Raccoon Saga

About fifteen years ago, we came home to an unusual sight. 

In the previous weeks, crows had built a nest in the holly tree just outside the window of our 3rd floor apartment. It tickled me at the time. Thought it would be amazing to watch up close as they finished the nest, laid eggs, hatched some baby crows. My husband was not so enthusiastic. He thought they would be noisy, dirty and disruptive, so when they flew off to collect more twigs, he poked at the nest with a broom handle, hoping to discourage them. 

The crows returned, looked flustered, and promptly got busy repairing the damage. My husband relinquished. I guess if it meant that much to them, who was he to argue? 

Sure enough, five eggs appeared shortly after construction was finished. 

But, on that afternoon, fifteen years ago, we arrived home to find the eggs gone. They had been replaced by a raccoon, and he was lying on his back, rubbing his tummy. After snoozing a while, he rolled over, curled up, and slept for the entire day. Shortly after sunset, he disappeared. The crows didn’t return, and the raccoon didn’t either until … 

Three weeks passed. Early one evening, the branches rustled, and we looked out to see the bandit was back, clattering up the tree trunk on route to the vacated nest. Trailing behind him, a second raccoon. The rascal had brought a girlfriend — but after clawing around for a bit and finding no booty; they buggered off.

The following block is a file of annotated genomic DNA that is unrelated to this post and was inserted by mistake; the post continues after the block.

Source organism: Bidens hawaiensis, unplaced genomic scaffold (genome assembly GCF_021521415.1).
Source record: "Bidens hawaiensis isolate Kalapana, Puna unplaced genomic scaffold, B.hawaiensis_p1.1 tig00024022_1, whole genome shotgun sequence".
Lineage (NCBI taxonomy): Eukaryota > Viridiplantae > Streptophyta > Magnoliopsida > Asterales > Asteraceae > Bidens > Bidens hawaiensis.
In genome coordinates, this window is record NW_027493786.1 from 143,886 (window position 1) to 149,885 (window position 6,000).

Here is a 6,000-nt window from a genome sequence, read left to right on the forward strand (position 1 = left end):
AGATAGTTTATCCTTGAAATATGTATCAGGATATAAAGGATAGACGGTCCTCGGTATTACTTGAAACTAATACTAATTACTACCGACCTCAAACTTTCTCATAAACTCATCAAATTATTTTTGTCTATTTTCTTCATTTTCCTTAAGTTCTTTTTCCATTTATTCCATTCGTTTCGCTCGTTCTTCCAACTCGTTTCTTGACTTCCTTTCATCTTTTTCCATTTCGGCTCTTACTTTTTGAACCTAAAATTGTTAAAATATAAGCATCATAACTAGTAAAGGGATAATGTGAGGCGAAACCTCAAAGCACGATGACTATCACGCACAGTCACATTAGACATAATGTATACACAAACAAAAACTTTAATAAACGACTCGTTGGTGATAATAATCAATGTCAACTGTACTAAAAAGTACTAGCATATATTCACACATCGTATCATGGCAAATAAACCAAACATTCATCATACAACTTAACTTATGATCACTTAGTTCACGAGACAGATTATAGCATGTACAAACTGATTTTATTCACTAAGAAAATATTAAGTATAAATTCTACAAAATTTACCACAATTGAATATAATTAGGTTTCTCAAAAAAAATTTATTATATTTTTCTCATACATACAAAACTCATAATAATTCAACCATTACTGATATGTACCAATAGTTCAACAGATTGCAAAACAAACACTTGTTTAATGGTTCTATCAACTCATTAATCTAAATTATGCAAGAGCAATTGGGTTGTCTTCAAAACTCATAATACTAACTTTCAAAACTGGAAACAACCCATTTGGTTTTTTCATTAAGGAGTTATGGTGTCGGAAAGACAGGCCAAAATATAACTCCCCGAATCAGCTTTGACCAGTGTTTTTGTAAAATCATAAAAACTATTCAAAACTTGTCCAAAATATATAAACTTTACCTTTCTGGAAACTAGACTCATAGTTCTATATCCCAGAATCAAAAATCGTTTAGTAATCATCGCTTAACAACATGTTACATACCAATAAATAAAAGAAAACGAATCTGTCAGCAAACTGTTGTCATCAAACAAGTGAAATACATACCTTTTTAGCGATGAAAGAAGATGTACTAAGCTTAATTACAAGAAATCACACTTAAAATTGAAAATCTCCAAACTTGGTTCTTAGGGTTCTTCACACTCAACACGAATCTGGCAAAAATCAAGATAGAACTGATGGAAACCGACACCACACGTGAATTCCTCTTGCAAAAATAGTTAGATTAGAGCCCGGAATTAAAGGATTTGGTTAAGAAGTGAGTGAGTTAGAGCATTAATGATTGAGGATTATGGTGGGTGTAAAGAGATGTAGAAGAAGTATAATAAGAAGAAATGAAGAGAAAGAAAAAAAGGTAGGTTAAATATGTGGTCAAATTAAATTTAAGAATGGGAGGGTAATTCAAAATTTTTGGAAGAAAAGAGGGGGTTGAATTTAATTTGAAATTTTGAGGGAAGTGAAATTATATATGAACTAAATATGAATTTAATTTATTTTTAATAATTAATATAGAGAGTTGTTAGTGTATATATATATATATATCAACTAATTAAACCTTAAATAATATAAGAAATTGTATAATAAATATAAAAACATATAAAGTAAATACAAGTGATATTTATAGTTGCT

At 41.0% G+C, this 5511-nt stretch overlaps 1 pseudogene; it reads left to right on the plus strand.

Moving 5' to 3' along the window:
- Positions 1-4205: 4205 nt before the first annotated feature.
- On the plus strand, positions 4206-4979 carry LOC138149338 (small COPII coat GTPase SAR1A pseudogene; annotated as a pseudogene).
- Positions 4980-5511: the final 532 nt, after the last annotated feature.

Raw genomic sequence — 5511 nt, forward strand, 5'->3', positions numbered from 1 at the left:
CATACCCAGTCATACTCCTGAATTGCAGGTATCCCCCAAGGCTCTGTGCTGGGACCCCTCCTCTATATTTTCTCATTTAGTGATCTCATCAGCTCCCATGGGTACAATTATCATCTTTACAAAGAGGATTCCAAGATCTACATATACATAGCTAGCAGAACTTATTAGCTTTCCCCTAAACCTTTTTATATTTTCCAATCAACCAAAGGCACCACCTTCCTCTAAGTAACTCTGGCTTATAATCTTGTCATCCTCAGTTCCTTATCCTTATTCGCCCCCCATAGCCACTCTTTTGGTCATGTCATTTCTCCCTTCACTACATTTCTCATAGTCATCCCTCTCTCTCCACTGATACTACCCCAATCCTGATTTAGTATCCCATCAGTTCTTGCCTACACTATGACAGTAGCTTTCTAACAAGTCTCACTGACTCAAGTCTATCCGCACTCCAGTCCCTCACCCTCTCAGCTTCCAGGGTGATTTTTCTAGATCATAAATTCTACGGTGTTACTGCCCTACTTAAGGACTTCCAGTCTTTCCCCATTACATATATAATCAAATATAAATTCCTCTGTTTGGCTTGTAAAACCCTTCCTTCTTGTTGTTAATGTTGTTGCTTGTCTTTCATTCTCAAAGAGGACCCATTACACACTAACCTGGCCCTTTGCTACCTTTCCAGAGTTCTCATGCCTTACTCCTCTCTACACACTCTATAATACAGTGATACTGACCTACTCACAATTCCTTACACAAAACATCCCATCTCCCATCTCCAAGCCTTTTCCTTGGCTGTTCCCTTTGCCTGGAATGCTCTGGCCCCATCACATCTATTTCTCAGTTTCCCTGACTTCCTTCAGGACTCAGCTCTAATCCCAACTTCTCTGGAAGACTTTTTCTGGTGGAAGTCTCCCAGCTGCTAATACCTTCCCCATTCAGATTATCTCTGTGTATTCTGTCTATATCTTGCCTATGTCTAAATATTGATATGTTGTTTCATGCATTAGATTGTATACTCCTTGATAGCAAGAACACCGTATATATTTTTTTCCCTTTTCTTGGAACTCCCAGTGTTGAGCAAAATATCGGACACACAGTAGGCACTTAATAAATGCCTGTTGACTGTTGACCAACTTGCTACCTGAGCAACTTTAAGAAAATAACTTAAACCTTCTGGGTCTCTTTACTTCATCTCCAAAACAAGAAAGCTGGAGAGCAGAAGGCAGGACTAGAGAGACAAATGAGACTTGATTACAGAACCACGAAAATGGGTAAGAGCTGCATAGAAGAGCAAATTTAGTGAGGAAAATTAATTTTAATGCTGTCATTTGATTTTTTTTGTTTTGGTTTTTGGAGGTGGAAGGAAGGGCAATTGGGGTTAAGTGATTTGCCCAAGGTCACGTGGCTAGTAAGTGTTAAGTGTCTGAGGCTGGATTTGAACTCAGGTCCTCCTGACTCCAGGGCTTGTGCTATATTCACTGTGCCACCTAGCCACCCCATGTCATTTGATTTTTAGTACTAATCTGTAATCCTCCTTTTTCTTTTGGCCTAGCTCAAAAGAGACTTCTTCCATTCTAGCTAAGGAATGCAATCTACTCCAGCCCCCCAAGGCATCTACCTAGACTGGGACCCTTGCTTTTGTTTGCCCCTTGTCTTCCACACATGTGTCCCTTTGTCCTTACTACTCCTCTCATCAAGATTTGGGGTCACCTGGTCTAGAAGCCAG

Last year, the crows returned and built a successful nest, raccoon free. Diligent in warding off strangers, the momma crow never left her post. The chicks grew and developed until that saucer of sticks was bursting with them. Amazing. Then one day they were gone, leaving behind an empty nest. 

This year marked another failed attempt by the crows. The raccoon again took up residence in the basket of twigs, sleeping there during daylight hours for three consecutive days, so I decided to sketch him for my journal.


  1. Ann Birch

    I think your journal summarizes perfectly Tennyson’s phrase: “Nature red in tooth and claw.” I am also reminded of the current Palestinian/ Jewish conflicts. At times the rabid right-wing Jews seem a lot like that raccoon. We must remember, however, that there are many Jews who find the situation deplorable and would sympathize with the crow.

  2. Laurel Mae Hislop

    Yes, “Nature is red in tooth and claw,” for wildlife and humans, isn’t it? Thanks for reminding me of that poem, Ann. It prompted a revisit.

Leave a Reply

Your email address will not be published. Required fields are marked *